I had a problem. I found that I was having trouble tracking items. Sure, I would
get email notifications, pop-ups on the web, notifications from my email client
and on my phone. And yet I was ignoring them all. Even with excellent products
like Todoist and Google Calendar, I found that my
digital tracking system would consistently fall out of date.
At first, I thought it was a matter of discipline. But I quickly discovered that
it wasn’t a lack of willpower. Despite my commitment to check off items each
day, I would encounter higher priority items than doing the check-in. I put
living my life ahead of tracking it. And yet, I would sometimes have to scramble
to complete coursework for my MBA or I would have to apologize to my wife for
not completing a honey-do item on time. And I loathed it.
In Eureka Springs, the Internet is not a given.
I have taken a number of short trips this spring and summer, mostly for
weddings. However, it was on a trip to Eureka Springs, Arkansas that I figured
out the issue. I was there to see my son perform in Opera in the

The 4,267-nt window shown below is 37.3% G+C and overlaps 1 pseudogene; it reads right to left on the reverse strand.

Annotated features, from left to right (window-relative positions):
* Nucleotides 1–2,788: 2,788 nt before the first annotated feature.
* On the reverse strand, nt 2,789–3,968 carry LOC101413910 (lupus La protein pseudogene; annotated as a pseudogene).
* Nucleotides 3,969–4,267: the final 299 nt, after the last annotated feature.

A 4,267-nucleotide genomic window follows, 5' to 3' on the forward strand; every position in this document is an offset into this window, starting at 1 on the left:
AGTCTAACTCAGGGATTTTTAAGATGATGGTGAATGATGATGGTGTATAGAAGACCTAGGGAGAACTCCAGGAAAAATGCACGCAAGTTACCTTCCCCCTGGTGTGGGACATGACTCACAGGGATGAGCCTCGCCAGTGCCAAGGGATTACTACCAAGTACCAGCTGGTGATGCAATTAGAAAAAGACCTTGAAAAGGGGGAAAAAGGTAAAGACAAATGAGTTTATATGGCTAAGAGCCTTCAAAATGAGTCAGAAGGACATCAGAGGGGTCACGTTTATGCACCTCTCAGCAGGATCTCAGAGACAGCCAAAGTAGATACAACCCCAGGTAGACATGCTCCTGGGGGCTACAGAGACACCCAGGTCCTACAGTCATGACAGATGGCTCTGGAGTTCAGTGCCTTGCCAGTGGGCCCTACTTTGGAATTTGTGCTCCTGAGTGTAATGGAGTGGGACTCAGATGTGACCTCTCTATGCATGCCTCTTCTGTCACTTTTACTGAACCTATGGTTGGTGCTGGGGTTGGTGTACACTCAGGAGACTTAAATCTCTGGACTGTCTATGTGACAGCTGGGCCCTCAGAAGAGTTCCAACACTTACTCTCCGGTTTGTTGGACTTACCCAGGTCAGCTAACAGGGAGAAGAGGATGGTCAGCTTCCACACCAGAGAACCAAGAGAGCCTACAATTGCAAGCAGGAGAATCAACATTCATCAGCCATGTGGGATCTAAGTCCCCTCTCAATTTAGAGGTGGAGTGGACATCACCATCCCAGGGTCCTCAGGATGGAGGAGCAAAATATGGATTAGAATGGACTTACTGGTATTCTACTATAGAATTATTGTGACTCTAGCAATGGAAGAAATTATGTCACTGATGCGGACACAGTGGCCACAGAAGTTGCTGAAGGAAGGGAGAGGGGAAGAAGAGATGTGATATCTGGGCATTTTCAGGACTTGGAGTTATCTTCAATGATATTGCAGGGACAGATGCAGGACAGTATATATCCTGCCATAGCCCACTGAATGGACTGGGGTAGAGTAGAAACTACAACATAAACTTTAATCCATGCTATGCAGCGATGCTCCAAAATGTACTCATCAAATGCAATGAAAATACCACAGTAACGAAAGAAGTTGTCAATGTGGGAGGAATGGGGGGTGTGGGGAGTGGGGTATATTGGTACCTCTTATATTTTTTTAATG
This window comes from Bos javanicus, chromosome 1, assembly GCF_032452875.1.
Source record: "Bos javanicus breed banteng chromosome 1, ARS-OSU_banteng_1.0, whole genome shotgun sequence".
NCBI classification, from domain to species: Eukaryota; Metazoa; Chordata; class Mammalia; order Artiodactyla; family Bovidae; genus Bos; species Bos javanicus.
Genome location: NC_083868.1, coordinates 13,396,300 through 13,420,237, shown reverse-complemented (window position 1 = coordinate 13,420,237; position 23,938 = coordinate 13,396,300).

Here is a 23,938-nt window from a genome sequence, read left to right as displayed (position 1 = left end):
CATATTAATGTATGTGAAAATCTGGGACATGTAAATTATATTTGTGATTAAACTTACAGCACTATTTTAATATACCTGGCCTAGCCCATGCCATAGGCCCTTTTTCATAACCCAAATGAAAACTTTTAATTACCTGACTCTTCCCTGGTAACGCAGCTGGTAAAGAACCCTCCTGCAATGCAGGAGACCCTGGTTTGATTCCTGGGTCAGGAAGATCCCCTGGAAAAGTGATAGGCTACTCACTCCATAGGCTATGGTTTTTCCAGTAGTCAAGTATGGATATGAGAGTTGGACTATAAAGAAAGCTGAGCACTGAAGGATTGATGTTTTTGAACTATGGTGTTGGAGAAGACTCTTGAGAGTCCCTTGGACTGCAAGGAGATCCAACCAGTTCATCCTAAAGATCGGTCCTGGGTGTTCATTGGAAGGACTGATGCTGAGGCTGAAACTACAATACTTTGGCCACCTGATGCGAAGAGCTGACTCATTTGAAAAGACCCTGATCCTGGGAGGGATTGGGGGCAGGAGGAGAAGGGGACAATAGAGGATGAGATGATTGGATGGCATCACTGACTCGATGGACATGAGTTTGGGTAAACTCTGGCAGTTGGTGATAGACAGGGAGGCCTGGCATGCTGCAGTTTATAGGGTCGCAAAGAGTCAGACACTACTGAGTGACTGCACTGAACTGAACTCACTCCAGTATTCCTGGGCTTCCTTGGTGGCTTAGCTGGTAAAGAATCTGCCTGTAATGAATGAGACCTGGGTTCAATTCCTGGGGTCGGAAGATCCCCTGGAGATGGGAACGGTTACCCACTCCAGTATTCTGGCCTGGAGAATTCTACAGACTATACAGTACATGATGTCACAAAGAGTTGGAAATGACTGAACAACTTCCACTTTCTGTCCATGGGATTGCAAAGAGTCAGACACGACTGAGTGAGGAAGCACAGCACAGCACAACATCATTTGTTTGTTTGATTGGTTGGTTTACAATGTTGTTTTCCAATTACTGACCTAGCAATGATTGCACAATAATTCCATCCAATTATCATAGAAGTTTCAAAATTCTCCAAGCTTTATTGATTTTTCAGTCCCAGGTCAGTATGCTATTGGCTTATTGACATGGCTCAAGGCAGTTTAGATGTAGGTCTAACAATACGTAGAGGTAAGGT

Ozarks. Eureka Springs is an Ozark mountain town. It is
an hour-long drive on twisty, single lane roads to the nearest city, “Northwest
Arkansas”. At least that’s
what the census calls it. Locals refer to the individual towns in this
metropolitan area of 500,000 people, with the most recognized probably being
And that’s when my digital life began to fall apart. I’ve been somewhat
dissatisfied with my phone and biding my time until I can upgrade. With no
connection to the outside world, it became even more useless. Often, I left it
in the car and carried my point-and-shoot camera along instead.
As I sat and read my book, I realized that my digital life was failing me
because it wasn’t available when I wanted it. I don’t use my electronics early
in the morning or especially late at night. I thought back to when I was last
successful at keep my backlog straight and it was with a paper journal. I’d
tried using a day-timer for school when the problem first manifested, but I
quickly dropped it. It was so much effort to maintain.
Then, I found out about bullet journaling. I immediately
felt at home, because it reminded me of the customer support logs I used to keep
early in my career. The format itself is pretty flexible and customizable, which
also was appealing. Adoption was swift and it felt natural. I knew I’d found a
good solution. In a future post, I’ll talk about how I use the system. For now,
ponder whether your current system is serving you, or you are serving it.